Don’t give me any of that clowns in the sewer business. A clown in the sewer isn’t horrifying. A clown in the sewer is just a smelly clown. Paying $22 to see a clown in a circus, now that’s horrifying. I’ll pass on being scared by a guy with a chainsaw living in a rundown house in the middle of nowhere, too. I’m a guy with a chainsaw living in a rundown house in the middle of nowhere. No one’s afraid of me. If you want to introduce horror into the equation, you’re going to have to tell it from my point of view. The chainsaw won’t start.
In many of the more relaxed civilizations on the Outer Eastern Rim of the Galaxy, the Hitch-Hiker’s Guide has already supplanted the great Encyclopaedia Galactica as the standard repository of all knowledge and wisdom, for though it has many omissions and contains much that is apocryphal, or at least wildly inaccurate, it scores over the older, more pedestrian work in two important respects. First, it is slightly cheaper; and secondly it has the words DON’T PANIC inscribed in large friendly letters on its cover.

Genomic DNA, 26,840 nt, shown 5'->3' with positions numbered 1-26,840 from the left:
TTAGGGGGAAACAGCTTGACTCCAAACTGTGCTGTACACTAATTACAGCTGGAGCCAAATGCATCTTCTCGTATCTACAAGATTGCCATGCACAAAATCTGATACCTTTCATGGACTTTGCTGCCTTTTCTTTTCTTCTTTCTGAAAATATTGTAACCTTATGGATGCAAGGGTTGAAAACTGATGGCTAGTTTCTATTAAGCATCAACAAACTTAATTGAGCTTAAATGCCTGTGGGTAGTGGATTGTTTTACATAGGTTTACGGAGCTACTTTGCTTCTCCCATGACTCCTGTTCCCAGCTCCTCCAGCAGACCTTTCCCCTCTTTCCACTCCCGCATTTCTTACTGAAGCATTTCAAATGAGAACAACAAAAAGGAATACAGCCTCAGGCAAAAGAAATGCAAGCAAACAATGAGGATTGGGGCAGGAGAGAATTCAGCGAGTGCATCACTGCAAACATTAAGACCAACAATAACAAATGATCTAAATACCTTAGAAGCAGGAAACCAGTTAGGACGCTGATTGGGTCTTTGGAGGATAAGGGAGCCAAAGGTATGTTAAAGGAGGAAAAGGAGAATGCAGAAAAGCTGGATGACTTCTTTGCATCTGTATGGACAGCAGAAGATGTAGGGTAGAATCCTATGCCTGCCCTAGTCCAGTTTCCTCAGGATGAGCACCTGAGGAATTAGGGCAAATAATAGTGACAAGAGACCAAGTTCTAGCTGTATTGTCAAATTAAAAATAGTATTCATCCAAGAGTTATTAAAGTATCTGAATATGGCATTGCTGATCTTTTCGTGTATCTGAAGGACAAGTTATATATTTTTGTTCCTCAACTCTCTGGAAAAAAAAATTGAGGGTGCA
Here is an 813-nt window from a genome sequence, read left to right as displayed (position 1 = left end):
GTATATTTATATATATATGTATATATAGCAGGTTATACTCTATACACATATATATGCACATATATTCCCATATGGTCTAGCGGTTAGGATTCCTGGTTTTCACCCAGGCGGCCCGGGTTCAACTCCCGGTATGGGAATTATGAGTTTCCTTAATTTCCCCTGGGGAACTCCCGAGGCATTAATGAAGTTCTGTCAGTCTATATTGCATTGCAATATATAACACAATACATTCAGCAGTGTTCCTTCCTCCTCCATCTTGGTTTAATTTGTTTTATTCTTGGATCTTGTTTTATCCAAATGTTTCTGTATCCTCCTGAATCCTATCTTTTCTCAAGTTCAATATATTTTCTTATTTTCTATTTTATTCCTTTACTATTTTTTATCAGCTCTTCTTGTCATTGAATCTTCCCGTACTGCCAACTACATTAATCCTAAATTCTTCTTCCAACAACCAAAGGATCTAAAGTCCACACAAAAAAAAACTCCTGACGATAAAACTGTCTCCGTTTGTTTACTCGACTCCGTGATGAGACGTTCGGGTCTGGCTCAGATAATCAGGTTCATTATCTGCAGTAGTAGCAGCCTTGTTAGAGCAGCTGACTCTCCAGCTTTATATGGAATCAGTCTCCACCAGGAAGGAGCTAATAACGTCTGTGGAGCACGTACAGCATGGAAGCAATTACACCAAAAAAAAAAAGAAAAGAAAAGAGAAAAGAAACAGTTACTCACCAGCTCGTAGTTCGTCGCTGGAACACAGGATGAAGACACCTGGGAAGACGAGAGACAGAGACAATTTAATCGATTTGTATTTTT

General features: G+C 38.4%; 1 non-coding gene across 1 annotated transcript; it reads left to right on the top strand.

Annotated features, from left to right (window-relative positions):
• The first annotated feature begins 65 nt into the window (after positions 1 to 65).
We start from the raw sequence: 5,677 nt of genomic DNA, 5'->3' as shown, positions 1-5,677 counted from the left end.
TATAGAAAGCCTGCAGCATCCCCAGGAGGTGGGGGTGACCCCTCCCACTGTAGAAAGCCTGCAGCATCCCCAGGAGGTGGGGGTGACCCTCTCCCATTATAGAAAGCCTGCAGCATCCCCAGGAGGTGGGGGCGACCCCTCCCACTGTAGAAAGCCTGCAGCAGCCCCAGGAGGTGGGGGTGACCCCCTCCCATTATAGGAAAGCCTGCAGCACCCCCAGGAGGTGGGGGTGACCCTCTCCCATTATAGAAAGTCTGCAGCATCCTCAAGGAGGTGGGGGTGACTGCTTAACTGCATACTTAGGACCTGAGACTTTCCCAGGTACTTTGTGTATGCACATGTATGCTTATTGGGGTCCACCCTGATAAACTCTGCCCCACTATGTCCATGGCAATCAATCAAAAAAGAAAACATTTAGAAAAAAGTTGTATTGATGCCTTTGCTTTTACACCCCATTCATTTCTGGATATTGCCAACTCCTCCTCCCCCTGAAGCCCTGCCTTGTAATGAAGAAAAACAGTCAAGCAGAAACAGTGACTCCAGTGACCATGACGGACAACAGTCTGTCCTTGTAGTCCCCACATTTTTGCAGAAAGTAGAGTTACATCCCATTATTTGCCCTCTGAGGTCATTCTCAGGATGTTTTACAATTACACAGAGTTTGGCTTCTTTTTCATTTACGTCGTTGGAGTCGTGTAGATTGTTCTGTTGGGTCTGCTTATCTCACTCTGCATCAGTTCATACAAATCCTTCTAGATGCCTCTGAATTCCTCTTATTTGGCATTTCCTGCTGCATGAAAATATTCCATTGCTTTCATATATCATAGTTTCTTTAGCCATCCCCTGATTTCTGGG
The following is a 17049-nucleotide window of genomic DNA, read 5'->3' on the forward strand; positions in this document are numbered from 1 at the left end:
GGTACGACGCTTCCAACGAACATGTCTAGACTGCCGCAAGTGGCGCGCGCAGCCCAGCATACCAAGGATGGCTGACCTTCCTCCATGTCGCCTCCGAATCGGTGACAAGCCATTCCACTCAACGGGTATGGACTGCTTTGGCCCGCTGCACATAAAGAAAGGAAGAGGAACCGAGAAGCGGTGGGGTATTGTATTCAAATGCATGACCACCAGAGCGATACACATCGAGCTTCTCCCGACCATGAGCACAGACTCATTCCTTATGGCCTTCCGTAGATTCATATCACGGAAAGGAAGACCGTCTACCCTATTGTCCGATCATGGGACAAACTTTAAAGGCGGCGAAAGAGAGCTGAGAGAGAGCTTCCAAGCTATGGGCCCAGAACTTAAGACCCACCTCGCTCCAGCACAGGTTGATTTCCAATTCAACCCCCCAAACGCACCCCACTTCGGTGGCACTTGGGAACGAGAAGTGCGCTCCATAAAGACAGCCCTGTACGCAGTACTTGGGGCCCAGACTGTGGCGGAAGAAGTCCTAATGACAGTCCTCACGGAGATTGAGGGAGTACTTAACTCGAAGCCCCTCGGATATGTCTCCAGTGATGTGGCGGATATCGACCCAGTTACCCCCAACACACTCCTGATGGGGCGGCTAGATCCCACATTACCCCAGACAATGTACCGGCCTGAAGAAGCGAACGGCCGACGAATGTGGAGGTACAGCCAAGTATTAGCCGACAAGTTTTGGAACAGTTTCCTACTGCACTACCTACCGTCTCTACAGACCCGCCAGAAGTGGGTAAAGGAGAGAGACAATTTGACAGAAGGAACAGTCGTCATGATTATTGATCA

It is known that there are an infinite number of worlds, simply because there is an infinite amount of space for them to be in. However, not every one of them is inhabited. Therefore, there must be a finite number of inhabited worlds.
Far out in the uncharted backwaters of the unfashionable end of the western spiral arm of the Galaxy lies a small unregarded yellow sun. Orbiting this at a distance of roughly ninety-two million miles is an utterly insignificant little blue green planet whose ape-descended life forms are so amazingly primitive that they still think digital watches are a pretty neat idea.
There is a theory which states that if ever anyone discovers exactly what the Universe is for and why it is here, it will instantly disappear and be replaced by something even more bizarre and inexplicable. There is another theory which states that this has already happened.